JSON (which is an acronym for JavaScript Object Notation) uses the JavaScript language features explained above to pass data from place to place. Let's imagine we have a very simple page that serves up the details of some Flumps.


Here's what we'd see in the browser window.


Getting at the data

A number of JavaScript libraries make it very easy to access to JSON Data, but for the purpose of this article we're going to do things the (fairly) hard way. Here's the code we'll use to get the JSON data -

window.onload = init;

var request;

function init() {
 request = getXHR();
 getData(request,'jsonarray.htm',handleRequest);
}

 function getXHR () {
 var request = null;
 if (window.XMLHttpRequest) {
  try {
   request = new XMLHttpRequest();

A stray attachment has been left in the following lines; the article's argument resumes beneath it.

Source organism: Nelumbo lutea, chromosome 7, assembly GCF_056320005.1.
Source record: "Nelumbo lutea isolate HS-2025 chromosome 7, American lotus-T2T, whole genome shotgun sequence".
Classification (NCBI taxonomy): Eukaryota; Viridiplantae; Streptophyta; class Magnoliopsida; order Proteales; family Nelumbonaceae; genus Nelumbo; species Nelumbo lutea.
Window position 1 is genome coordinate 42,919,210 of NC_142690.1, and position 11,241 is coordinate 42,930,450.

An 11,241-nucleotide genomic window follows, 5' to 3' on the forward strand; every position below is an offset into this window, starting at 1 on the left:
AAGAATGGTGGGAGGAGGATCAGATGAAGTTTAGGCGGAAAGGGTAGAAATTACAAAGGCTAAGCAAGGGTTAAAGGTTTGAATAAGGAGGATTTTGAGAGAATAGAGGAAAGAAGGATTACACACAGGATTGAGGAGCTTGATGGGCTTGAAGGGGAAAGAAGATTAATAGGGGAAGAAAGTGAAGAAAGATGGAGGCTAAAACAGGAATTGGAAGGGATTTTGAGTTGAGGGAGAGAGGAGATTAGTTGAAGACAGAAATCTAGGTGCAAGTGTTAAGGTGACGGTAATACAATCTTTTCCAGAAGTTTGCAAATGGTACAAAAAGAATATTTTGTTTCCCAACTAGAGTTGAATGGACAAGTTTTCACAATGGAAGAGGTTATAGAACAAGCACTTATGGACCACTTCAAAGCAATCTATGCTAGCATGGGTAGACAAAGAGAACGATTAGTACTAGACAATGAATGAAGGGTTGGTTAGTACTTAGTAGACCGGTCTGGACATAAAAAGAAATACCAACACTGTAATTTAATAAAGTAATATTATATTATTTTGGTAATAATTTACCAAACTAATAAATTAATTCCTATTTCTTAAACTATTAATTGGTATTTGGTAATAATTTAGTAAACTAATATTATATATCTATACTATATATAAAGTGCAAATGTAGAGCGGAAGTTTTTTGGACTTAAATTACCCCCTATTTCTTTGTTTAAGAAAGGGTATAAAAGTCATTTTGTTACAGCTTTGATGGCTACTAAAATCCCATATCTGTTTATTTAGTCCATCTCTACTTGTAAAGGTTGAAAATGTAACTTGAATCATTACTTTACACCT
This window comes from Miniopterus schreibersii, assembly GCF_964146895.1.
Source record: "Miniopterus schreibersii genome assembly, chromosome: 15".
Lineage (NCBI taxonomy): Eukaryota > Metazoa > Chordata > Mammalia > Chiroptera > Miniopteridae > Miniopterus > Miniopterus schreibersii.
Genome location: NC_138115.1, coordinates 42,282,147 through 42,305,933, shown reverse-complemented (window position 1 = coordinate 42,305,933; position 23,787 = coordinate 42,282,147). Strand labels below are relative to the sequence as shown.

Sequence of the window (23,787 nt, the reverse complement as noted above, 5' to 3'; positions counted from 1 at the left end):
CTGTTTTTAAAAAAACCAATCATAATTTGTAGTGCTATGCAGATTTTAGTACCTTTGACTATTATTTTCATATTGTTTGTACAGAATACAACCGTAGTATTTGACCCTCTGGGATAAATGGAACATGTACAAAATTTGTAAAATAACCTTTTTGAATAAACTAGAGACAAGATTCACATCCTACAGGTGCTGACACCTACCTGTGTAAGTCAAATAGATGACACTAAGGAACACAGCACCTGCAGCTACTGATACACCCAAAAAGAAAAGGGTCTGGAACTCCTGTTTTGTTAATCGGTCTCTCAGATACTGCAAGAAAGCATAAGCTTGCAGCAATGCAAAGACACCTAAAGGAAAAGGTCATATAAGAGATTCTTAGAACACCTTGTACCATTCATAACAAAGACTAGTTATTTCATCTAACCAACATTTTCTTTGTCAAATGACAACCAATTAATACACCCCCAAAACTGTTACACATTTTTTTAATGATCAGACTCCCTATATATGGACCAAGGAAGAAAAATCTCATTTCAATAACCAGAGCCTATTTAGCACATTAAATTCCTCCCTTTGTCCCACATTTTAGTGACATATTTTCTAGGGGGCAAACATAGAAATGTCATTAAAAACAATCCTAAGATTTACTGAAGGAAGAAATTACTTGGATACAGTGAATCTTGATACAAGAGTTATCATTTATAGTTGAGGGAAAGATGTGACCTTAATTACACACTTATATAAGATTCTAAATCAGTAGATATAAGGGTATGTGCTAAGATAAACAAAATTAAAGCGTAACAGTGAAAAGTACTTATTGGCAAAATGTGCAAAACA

} catch(e) {
   request = null;
  }
 // Now try the ActiveX (IE) version
 } else if (window.ActiveXObject) {
  try {
   request = new ActiveXObject("Msxml2.XMLHTTP");
   // Try the older ActiveX object for older versions of IE
  } catch(e) {
   try {
    request = new ActiveXObject("Microsoft.XMLHTTP");
   } catch(e) {
    request = null;
   }
  }
 }
 return request;
};
 
function getData(request,url,handler) { 

 if (request != null) {
  // Kill the previous request
  request.abort();
 }

 // Tack on a dummy parameter to override browser caching
 url += "?dummy=" + new Date().getTime();

 try {
  request.onreadystatechange = handler;
  request.open("GET",url,true); // always asynchronous (true)
  request.send(null);
 }
 catch(e) {
  alert("Ajax error communicating with the server.\n" + "Details: " + e);
 }
}

function handleRequest() {;
 if (request.readyState == 4 && request.status == 200) {
  var jsonData = request.responseText;
  var displayText = '';
  var arr = eval(jsonData);
                var displayText = '';
  for (i=0;i<=arr.length;i++) {
   displayText += 'Name: ' + arr[i].name + 
                           ' - Description: ' +  arr[i].description + '\n';